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Playing Through the Pain

Lara Crigger | 7 Nov 2006 11:00
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Rothbaum points out another benefit of virtual reality: "If you think about who the Iraq war veterans are, it's a very video-savvy, electronic generation," she says. "For people who don't want traditional therapy, the idea of virtual reality might be attractive. They might get curious and try it."

Virtual imaginal exposure therapy works much like the real-world version does, but instead of recreating a patient's memories in his mind, his experiences are replicated in a digital environment. Wearing a binocular headset, the patient traverses the virtual world using a game controller. The therapist guides her through that artificial environment, tweaking stimuli and environmental details according to the patient's specific memories. To keep track of anxiety levels, the patient gives a Subjective Units of Discomfort reading every five minutes, rating her emotional distress from 0-100. As the patient grows comfortable, the therapist includes more stress-inducing stimuli into the virtual world.

In 1997, Rothbaum's company, Virtually Better, worked with Rizzo and designer Jarrell Pair to develop the first virtual reality treatment specifically designed for veterans with PTSD. That application, Virtual Vietnam, was a simple program that allowed patients to enter a virtual Huey helicopter and fly over two locations: a rice patty and a clearing surrounded by jungles. What they found was that although the graphics were primitive, patients didn't seem to care. "People would come out of the simulation, and they'd tell you these elaborate stories about how they ran to the helicopter when the Vietcong came out of the jungle," says Rizzo. "That wasn't in the environment. People filled in the gaps themselves."

Rothbaum explains that it's the PTSD that inspires patients to make up the missing details. "As long as you tap into some of their fears and get people anxious, they will fill in the rest," she says. The approach proved to be a surprising success. A 2006 paper in the Journal of Clinical Psychiatry reported that after six months, 78 percent of the Vietnam veterans who used Virtual Vietnam for therapy had improved mental functioning, opposed to 50 percent who'd used other methods.

Virtual Iraq is the spiritual successor to Virtual Vietnam, although the application is generations ahead of its predecessor in both capability and design. For example, Virtual Iraq features several environments, including a small village, a large city, checkpoints and a Humvee convoy. The therapist also has far more control over environmental stimuli, everything from weather patterns and time of day to the volume and variety of ambient sounds. The graphics, too, are much improved: Virtual Iraq is based off Full Spectrum Warrior, a commercially released console game originally intended to train Army officers.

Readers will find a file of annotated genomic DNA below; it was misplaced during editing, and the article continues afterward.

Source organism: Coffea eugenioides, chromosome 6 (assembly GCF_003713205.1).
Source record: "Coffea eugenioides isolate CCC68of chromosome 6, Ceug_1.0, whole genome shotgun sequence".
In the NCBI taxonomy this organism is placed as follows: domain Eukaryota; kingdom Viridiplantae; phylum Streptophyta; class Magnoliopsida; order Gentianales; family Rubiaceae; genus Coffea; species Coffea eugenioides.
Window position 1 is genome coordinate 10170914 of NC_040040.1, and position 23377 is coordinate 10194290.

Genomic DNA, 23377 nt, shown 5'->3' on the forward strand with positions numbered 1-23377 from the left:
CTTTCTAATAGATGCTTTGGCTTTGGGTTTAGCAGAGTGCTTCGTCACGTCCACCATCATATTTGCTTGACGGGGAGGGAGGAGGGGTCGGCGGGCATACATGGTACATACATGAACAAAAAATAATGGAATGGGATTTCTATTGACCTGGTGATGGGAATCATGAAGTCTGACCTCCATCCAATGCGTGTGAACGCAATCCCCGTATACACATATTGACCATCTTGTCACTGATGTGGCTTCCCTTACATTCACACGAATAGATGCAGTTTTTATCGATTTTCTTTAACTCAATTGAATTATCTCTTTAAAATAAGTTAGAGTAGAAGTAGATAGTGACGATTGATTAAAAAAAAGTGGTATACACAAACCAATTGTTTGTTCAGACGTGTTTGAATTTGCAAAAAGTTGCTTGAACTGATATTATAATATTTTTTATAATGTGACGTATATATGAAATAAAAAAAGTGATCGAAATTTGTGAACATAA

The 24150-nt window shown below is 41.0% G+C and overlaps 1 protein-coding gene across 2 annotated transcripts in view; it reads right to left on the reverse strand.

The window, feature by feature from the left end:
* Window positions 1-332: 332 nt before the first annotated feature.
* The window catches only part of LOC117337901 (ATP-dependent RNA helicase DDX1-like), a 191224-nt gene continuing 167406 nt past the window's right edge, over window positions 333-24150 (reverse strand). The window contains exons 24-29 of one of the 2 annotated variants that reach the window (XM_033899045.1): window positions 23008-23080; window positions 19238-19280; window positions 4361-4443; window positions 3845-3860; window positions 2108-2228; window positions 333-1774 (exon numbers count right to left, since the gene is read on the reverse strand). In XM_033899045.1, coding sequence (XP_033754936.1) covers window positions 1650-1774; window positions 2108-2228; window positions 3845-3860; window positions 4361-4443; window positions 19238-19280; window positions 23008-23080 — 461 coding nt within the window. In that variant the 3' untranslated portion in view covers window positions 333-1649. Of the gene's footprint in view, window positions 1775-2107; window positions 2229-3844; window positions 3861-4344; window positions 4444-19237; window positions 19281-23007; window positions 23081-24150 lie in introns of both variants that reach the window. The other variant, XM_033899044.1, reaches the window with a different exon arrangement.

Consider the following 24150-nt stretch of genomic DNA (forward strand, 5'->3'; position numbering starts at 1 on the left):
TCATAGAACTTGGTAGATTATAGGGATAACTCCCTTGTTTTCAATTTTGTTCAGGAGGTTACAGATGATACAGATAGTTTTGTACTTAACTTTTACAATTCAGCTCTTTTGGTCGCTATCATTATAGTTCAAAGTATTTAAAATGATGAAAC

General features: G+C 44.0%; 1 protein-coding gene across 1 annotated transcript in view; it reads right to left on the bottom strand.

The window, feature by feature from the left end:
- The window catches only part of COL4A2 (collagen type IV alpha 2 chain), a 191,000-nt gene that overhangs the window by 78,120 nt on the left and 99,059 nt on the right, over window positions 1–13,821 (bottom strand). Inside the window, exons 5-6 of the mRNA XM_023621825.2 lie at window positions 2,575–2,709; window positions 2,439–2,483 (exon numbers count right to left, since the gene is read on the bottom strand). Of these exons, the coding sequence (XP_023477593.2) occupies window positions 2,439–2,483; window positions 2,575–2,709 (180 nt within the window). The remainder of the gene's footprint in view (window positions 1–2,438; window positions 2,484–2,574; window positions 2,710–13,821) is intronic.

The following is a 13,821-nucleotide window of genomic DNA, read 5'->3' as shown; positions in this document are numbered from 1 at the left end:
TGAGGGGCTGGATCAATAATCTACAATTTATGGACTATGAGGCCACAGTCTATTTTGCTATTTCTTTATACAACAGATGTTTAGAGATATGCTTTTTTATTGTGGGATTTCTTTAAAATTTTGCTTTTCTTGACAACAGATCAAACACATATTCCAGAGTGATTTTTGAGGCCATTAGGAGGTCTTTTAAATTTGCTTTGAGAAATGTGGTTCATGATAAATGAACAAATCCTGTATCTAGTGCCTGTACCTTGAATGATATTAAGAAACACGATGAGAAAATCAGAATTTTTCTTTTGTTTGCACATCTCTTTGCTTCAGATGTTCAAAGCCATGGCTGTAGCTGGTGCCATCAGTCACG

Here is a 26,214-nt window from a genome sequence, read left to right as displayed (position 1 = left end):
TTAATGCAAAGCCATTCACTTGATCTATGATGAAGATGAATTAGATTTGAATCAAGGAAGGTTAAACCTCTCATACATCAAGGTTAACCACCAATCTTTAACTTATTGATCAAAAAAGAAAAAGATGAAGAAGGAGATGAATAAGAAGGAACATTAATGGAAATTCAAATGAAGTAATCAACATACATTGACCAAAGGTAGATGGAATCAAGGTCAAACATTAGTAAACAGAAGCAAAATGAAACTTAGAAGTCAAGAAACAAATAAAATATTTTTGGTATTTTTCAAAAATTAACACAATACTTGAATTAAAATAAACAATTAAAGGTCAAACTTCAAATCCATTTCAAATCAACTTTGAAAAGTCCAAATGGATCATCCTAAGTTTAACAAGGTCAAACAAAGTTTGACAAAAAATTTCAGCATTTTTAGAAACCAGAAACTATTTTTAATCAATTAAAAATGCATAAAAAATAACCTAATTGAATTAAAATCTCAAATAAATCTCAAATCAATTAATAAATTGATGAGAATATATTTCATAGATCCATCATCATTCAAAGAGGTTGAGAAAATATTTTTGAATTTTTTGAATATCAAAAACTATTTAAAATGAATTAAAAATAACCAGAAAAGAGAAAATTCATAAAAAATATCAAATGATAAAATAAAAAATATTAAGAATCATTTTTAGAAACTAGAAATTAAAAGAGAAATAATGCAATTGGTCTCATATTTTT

Virtual Iraq goes beyond the audio-visual experience, tapping into other sensory organs. Into the simulation, Rizzo has introduced a vibration mechanism that rumbles the platform upon which a patient sits or stands so as to match explosions in the virtual world. Also, Rizzo's team has built a smell box that pumps up to eight distinct scents into patients' noses, including body odor, burning rubber, gunpowder and rotting garbage. "Smell is a key ingredient here, because sense of smell is directly connected to the limbic system, which is responsible for memory," says Rizzo.

Imprint Interactive, a virtual reality technology company based out of Seattle, has also developed a number of applications for soldiers with PTSD, collaborating with the Army, Veterans Administration and the Office of Naval Research. But the company has also worked extensively to bring virtual therapies to civilians grappling with PTSD. Imprint helped modify a simulation of the 9-11 World Trade Center attacks built by the University of Washington and, more recently, worked with Israel's University of Haifa to develop a bus bomb simulator.

Like Virtual Iraq, Imprint's bus bombing simulation scales in intensity. Clinicians can control several different factors: noise levels, AI reactions, siren sounds, intensity of the bus explosions, etc. It is entirely customizable. "There's a fine line between getting patients to clear the air around their memories and re-traumatizing them," says Ari Hollander, technical director at Imprint Interactive. "You want to gradually reintroduce people to their memories."

Virtual reality exposure therapy is still a new technique, and no paradigms or precedents exist for therapists who want to use it for treatment. From technical design to graphical realism, everything about these applications is mostly trial and error. "All of these things are not well understood," says Hollander. "One of the main goals of our research is to find what does and doesn't work."

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